One constant in New York City is the constantly changing skyline, with construction sites and cranes dotting the horizon. But those sights may soon be fewer and farther between.
"Because of the lack of financing and because of the economic conditions a lot of the buildings that were proposed to be built are not being built," said Stephen Kliegerman, Halstead Property.
Louis Coletti of the Building Trades Employers Association says these casualties of the financial meltdown are causing a tremendous ripple effect throughout the construction industry.
"Many of my contractors have had projects either stopped completely, delayed before they started or stopped in mid stream. When that happens people get laid off and lose their jobs," said Coletti.
Coletti says there are 125,000 members of the building trades, and as we get deeper into 2009, he expects 50 to 60 percent of them to be unemployed.
"There's no demand for the construction services my members provide, if there's no demand we have no jobs to hire people for and until you break that cycle we could be facing depression like numbers in the nyc construction industry," said Coletti.
A major part of the problem -- lending. Banks used to require developers to supply 10 percent of a project's costs, but that number has shot up.
"Developers if they are going to build anything right now are looking to put 50 percent to 60 percent equity into a deal right now and no developer is going to do that," said Kliegerman.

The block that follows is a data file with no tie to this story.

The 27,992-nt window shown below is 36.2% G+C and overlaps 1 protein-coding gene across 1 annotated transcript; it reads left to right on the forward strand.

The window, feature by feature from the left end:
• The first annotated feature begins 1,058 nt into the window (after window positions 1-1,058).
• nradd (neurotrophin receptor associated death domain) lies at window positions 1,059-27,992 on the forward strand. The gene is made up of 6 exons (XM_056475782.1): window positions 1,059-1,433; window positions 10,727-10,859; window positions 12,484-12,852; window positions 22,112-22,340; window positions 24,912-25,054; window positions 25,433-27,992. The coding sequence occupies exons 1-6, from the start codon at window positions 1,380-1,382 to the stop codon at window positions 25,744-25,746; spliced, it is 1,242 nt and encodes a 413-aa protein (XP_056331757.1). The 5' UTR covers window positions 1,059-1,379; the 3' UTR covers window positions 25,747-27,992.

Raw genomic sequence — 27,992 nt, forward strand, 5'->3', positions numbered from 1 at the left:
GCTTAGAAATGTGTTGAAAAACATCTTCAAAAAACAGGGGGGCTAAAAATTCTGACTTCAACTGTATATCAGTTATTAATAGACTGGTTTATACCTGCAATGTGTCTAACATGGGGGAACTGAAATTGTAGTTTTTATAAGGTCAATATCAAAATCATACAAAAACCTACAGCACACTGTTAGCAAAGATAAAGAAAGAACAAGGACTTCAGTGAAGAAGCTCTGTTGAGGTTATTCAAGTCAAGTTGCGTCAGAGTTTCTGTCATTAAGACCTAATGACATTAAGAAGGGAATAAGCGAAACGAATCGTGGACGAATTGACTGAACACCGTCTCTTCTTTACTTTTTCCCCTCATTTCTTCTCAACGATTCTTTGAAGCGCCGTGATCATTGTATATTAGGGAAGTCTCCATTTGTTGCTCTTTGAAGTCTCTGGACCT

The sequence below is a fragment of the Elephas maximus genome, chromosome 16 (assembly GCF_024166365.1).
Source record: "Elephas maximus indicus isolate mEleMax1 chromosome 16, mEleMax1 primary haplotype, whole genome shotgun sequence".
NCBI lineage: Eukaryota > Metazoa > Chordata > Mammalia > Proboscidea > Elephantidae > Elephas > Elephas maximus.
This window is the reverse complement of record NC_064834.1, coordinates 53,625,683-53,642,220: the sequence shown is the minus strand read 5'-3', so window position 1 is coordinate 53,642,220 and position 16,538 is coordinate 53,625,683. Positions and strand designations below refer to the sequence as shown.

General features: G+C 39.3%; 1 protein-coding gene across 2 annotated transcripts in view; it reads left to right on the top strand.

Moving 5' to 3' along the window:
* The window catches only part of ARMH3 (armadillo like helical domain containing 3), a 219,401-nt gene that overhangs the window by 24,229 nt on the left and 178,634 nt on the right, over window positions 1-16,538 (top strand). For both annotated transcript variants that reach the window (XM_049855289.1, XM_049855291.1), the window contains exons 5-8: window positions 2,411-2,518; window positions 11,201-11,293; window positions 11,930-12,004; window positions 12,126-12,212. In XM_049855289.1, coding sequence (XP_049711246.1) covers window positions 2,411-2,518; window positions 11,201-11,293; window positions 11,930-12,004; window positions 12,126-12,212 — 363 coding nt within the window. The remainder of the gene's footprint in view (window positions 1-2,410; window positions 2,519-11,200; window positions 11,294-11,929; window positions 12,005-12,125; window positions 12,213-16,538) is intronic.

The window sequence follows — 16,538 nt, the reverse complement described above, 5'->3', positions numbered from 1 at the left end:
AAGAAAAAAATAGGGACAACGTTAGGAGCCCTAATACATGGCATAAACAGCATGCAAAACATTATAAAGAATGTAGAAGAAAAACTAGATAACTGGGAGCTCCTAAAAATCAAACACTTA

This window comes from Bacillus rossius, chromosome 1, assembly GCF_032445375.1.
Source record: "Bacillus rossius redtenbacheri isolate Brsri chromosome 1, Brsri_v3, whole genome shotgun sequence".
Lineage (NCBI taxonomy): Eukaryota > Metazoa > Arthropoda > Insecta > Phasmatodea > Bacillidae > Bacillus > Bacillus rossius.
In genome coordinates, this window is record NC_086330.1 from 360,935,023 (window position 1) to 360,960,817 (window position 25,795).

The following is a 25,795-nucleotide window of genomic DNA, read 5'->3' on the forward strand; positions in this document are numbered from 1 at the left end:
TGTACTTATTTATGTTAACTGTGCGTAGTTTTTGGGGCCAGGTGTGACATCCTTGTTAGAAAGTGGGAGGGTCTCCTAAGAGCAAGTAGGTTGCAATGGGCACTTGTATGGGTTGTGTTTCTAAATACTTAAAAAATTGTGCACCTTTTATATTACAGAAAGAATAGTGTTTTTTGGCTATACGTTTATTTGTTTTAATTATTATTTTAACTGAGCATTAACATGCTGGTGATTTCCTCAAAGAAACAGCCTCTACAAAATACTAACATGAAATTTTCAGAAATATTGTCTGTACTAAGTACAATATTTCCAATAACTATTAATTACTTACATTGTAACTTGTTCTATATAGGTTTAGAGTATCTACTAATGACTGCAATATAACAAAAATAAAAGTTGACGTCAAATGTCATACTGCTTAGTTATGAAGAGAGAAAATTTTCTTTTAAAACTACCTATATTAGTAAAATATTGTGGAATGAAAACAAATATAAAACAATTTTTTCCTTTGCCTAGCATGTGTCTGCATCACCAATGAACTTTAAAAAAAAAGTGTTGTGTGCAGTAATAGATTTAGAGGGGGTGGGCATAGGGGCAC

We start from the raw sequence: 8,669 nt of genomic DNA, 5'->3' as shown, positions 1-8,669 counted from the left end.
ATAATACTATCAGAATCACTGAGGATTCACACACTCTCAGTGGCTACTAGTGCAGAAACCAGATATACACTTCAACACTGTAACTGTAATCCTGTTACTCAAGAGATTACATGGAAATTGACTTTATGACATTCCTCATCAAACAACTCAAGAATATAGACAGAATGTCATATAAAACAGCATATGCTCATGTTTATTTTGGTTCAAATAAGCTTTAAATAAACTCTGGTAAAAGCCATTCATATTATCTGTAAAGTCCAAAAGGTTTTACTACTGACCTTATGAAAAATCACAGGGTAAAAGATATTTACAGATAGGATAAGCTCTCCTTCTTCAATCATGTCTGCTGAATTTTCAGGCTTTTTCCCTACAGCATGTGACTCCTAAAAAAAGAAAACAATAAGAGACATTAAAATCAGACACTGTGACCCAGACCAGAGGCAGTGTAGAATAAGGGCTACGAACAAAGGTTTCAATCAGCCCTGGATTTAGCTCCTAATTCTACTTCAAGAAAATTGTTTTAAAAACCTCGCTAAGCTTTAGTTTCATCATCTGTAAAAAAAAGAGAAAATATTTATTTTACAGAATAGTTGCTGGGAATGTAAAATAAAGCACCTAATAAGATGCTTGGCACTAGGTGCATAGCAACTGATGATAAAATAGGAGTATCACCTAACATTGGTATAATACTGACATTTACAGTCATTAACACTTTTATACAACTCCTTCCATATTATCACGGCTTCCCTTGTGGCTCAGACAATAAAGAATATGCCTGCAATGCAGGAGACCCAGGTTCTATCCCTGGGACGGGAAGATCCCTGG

As a result, the city department of buildings saw the number of new construction permits drop by a third, from almost 5,000 in 2007 to less than 3,200 in 2008.
"We're hearing layoffs are happening in architectural firms, in engineering firms, that's a really scary process because what that means is nobody is designing new projects," said Coletti.
And keep in mind, no new projects also means no new units to house the extra one million people the city expects to see over the next decade.
In short, Stephen Kliegerman of Halstead Property warns there may be a severe housing shortage, and the skyrocketing costs that go with supply and demand, if the lending spigot doesn't start flowing again and soon.
"If money were to loosen up, it certainly would eradicate some of what we see as the pent up demand for the future and soften what I believe is going to be quite a dramatic inflationary situation in 2011 and 2012," said Kliegerman.